3. Rope Dart. A wick on the end of a rope of varying length. The artist whips the wick around a lot and makes the biggest patterns I’ve seen. There’s often a lot of space within the pattern to get a clean photo of the artist. Of all the tools, the rope dart is the one I think should look best on video. The fire trails captured in a long exposure do not the artist justice since most of their performance will not be captured by the still image.
  4. Kakaako Fire Jam

  5. Staff. Sometimes one big staff or two smaller batons. Wicks at both ends of the staff or baton. Fire artists love to throw these staffs and catch them in the air. The wicks on staffs are also one of the largest found on any tools and artists like to spin these staffs faster than the typical poi ball or hula hoop. Consequently the fire coming from a staff will be brighter than pretty much anything else. You may want to stop down to the smallest aperture of your lens when the staff spinner first comes on stage.
  6. Kakaako Fire Jam

  7. Hoop. With four or six wicks on the hoop, these hula hoops are the most eye-catching of the fire artists’ tools. The hoop artist is rather difficult to photograph. The fire obscures the artist so easily that the good photos of fire hooping tend to have shorter trails and shorter exposures.
  8. Kakaako Fire Jam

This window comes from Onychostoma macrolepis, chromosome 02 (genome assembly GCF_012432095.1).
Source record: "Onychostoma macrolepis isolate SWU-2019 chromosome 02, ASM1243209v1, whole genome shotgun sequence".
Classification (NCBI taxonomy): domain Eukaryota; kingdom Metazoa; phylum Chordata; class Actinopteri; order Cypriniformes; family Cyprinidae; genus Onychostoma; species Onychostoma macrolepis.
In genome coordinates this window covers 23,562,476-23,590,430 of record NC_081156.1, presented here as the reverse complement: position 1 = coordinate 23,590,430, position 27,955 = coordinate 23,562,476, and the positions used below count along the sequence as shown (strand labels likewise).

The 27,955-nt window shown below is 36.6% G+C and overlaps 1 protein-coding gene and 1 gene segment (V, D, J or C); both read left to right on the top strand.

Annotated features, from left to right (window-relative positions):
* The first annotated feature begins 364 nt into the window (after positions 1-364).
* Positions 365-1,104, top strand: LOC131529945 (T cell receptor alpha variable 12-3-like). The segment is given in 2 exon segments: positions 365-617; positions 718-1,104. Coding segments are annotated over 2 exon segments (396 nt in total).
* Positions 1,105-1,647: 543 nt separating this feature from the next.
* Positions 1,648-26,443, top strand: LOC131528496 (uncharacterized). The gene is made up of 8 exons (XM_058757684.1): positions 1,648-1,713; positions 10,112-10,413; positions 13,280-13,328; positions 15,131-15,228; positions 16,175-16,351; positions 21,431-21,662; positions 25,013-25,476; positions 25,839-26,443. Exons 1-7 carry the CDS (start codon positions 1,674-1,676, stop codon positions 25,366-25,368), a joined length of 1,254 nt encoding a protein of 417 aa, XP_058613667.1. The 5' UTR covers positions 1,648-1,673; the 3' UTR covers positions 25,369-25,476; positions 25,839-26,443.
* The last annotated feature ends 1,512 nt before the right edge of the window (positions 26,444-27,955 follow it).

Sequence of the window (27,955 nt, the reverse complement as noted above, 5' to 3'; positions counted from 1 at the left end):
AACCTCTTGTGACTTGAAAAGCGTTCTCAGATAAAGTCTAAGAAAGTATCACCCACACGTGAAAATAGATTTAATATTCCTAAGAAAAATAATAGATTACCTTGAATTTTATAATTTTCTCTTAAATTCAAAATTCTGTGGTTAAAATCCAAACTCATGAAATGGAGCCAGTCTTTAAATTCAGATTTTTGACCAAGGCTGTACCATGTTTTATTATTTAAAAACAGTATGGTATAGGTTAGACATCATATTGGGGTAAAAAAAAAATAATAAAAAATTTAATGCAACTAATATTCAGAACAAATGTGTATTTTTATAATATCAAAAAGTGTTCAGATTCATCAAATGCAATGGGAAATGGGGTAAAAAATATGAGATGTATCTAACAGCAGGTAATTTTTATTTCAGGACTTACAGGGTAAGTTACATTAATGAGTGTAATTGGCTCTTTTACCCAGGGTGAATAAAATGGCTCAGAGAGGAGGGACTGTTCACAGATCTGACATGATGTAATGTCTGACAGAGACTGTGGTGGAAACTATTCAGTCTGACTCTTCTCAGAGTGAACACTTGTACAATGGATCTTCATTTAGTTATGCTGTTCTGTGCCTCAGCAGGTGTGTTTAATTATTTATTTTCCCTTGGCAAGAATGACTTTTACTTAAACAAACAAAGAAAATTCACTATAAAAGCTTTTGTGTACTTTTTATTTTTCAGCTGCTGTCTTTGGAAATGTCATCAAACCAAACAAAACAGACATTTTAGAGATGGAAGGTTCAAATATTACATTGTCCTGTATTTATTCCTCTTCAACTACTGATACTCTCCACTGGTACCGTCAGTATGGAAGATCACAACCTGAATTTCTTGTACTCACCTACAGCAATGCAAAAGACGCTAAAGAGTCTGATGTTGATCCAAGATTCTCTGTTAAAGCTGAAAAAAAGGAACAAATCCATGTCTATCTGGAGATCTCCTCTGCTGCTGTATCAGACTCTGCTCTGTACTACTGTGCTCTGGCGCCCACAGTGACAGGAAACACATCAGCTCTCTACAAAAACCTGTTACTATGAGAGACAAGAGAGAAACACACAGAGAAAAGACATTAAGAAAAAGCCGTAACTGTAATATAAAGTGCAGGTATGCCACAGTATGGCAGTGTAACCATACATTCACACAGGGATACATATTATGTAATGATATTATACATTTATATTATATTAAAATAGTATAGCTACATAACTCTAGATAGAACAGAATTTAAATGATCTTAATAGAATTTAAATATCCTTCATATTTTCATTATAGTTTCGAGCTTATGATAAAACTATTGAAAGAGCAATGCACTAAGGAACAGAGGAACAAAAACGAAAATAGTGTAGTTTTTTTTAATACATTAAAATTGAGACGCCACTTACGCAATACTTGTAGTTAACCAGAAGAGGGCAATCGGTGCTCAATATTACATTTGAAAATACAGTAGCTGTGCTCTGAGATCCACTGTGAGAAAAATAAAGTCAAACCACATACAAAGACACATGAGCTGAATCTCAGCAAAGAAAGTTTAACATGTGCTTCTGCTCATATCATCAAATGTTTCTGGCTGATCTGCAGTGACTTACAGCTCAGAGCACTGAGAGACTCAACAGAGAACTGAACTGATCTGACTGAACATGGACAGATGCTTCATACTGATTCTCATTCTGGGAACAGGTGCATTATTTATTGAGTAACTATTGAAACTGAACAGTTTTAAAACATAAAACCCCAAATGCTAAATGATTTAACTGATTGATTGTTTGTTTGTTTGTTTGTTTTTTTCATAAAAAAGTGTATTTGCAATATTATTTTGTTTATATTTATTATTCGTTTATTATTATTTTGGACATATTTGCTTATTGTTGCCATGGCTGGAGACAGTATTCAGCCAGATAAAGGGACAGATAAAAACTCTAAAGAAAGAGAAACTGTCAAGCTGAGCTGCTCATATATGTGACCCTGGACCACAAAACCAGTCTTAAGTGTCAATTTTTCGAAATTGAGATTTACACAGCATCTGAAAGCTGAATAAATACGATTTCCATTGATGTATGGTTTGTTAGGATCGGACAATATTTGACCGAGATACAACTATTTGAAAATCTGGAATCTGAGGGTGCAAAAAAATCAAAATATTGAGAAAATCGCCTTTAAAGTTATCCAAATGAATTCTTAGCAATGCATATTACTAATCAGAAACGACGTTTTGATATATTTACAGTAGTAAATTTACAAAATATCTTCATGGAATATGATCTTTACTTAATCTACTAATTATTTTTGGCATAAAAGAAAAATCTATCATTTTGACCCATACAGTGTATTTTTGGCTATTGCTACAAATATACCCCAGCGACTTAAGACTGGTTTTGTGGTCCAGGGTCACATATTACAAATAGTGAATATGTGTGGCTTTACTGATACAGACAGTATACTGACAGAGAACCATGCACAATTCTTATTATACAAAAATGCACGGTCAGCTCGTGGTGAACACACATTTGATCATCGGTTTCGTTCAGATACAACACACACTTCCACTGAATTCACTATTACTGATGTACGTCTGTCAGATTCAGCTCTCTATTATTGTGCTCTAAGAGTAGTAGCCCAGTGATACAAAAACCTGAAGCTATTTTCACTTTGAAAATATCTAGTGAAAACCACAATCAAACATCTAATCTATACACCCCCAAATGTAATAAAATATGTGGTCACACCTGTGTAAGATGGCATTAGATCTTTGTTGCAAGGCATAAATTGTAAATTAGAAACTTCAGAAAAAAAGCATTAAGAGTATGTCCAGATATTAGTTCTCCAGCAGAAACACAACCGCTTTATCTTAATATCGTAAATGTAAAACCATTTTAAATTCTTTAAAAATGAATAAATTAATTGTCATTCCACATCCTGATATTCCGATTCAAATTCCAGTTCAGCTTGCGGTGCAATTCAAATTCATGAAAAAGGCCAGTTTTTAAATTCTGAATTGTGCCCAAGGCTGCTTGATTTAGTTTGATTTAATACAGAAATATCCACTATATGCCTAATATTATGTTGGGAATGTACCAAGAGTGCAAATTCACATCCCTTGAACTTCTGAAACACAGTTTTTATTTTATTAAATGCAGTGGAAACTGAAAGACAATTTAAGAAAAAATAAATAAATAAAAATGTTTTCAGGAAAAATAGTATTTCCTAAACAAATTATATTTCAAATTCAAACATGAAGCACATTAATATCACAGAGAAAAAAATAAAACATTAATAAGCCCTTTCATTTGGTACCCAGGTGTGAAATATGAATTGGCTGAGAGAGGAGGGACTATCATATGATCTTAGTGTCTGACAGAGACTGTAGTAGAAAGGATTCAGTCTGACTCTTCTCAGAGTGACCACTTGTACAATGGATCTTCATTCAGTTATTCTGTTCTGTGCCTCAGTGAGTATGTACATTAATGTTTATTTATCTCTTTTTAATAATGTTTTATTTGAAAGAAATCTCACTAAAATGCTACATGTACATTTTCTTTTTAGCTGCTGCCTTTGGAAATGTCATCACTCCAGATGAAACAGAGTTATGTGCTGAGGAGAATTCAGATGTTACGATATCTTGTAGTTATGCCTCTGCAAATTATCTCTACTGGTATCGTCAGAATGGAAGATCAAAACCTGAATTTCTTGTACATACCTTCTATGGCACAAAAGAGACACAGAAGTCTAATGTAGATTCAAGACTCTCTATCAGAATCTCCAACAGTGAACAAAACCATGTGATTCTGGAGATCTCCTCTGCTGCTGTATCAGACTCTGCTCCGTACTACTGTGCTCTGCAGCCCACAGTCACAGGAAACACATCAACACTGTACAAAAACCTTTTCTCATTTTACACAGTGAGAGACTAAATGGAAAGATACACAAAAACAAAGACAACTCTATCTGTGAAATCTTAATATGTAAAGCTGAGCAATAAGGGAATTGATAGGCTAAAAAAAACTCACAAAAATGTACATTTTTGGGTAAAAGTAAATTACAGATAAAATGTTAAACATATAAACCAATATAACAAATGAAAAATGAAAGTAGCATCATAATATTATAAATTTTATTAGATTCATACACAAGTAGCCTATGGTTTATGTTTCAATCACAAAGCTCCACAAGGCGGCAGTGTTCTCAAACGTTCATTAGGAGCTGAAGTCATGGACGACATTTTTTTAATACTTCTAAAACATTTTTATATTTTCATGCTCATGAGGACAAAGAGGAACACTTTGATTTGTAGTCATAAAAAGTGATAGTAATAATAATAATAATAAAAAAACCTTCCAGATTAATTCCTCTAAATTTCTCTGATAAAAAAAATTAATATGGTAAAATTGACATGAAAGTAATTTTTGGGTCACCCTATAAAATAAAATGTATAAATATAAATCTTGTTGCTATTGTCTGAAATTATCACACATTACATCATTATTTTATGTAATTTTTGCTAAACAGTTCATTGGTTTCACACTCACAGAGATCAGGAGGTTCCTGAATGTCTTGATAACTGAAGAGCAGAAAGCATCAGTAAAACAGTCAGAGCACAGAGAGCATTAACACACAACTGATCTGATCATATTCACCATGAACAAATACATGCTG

9. Fire Fingers. Long dowels with wicks at the tips. Looks a bit like Freddy Krueger’s hardware but less menacing…until they are lit up. They really are extensions of the artist’s hands and the patterns they make are like painted brush strokes. Anticipate when the artist will draw something and the camera becomes the canvas.
  10. That’s enough for now. Next time I’ll go into how to make the photo.

Photographing Fire Dancers – Part 1

Fire dancers and fire spinning has been my favorite subject to shoot recently. The catch is that fire is a really difficult to photograph. Fire can be really bright (sometimes brighter than fireworks) and blow out the highlights. Tthen the light levels varies up and down throughout the performance. But, the picture would look so much cooler if the fire trails made long, arcing sweeps so lets keep that shutter open just a bit longer. And finally you still want to see the performer’s face right? Here’s some tips on how to make your fire dancer photos look amazing.

Kakaako Fire Jam

Basic tips